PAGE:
Now, the optimium between height and length can probably mathematically be derived but I don't know how. I do know in the end it is irrelevant: once you practiced enough sometimes you'll just want to flow through lines without going particularily high while other times you'll try to really boost it. Another thing to realize is that pure distance at itself is almost never the aim: you'll rather want the perfect distance to nicely clear the jump. And not much further than that or you'll land too deep into the transition of the landing which makes it hard to maintain speed.

As for the actual answer (finally): as said I cannot explain it very well, but to go heigh (on jumps as pictured above) you basically push the bike against the transition, somewhere in the center so well before the lip, using mainly (at least for me) legs and arms. Doing that pushes the bike somewhat in more in front of you and forces it to follow the an upwards direction of the jump, and your body follows that. I don't think there is any pulling up on the handle bars until you are airborne. On the contrary, pushing the bike into the transition means extending limbs. This is a pretty good illustration you can also check the rest of the explanation there: enter image description here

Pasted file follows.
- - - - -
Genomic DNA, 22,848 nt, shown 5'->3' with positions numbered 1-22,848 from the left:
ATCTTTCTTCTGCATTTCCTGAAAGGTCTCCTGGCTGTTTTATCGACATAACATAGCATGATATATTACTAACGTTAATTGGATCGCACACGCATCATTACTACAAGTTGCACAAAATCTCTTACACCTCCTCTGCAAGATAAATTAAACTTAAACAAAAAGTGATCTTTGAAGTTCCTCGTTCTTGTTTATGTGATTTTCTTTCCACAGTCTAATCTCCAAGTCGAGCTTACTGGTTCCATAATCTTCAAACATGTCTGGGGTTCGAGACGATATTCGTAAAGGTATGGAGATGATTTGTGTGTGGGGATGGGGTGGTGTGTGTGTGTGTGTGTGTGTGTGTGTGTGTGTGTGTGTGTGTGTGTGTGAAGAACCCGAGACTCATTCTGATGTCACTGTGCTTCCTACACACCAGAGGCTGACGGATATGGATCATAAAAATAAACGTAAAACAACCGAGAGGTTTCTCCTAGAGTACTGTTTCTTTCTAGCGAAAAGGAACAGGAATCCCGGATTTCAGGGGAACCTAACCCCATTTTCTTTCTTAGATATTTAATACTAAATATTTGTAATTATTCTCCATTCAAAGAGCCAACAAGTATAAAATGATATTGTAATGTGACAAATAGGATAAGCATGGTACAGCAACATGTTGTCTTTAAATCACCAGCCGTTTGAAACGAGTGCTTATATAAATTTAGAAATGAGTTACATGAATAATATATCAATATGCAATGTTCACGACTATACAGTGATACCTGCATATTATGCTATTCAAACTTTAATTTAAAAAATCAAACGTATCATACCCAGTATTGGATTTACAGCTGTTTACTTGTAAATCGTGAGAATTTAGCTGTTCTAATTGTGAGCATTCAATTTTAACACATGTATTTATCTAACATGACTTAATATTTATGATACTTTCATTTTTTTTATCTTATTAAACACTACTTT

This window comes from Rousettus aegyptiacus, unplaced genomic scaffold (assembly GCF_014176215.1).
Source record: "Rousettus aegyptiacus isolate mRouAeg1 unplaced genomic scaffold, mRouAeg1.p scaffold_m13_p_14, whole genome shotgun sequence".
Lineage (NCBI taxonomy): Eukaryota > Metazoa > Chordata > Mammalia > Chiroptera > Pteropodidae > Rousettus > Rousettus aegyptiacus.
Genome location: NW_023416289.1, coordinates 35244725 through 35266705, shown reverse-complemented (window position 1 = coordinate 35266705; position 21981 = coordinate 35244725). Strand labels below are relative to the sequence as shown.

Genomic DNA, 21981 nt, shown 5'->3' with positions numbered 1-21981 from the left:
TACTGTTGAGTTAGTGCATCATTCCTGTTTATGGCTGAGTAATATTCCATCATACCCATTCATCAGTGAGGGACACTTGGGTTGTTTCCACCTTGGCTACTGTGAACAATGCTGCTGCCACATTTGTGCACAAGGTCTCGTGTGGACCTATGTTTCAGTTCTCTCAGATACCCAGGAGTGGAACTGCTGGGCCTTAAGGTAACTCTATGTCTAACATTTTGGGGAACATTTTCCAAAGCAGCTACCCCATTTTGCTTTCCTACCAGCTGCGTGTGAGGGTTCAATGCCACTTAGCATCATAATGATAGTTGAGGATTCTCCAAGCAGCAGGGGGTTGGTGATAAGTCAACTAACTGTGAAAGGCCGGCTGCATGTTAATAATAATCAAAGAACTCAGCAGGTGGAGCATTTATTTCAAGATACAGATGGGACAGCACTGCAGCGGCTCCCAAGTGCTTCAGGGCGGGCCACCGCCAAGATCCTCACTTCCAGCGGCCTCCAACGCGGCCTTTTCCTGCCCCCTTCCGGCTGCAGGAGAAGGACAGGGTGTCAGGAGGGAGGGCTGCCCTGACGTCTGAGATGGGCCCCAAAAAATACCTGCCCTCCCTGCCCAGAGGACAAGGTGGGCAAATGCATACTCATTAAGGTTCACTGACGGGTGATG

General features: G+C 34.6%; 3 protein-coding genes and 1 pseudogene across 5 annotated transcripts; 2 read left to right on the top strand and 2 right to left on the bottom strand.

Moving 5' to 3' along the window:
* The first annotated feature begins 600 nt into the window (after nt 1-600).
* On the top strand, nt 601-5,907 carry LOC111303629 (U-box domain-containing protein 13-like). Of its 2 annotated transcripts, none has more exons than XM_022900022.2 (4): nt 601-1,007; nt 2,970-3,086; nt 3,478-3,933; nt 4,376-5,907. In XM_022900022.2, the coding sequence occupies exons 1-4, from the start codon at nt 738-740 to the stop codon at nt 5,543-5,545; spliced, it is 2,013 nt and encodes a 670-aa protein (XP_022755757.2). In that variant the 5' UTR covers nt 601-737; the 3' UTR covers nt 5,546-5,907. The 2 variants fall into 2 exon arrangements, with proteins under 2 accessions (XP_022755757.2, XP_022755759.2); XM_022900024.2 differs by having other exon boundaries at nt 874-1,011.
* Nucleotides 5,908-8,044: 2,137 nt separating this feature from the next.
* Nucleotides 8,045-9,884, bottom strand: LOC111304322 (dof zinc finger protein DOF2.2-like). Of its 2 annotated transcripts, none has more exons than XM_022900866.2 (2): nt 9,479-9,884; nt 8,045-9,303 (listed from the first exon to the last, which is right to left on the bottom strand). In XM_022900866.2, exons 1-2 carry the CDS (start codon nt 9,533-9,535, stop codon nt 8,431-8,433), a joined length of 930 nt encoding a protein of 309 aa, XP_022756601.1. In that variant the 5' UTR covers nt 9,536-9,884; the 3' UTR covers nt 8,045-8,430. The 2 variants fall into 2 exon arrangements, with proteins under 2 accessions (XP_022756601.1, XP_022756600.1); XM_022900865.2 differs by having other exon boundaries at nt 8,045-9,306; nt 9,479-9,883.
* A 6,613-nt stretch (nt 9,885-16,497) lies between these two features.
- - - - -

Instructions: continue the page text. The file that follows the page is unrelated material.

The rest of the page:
Final note: I rode/ride quite some dirt and met many people and when talking about it is usually in rather vague terms like 'push the bike' etc. It is just hard to break down all steps because they happen so fast and as a consequence it is hard to explain it to others. Best thing you can do is watch fellow riders or watch films, eventually in slow motion to see what exactly happens. But even if you do that you'll need practice, practice and then some more practice and one day you'll realize you suddenly know how to do it. If you can then explain exactly why, please report back here!

  • great answer thanks @stijn! It kind of sounds like 'pumping' when riding a skateboard on a half pipe to develop speed, except without the change in direction. now to give it a go! – Adam Oct 5 '15 at 22:55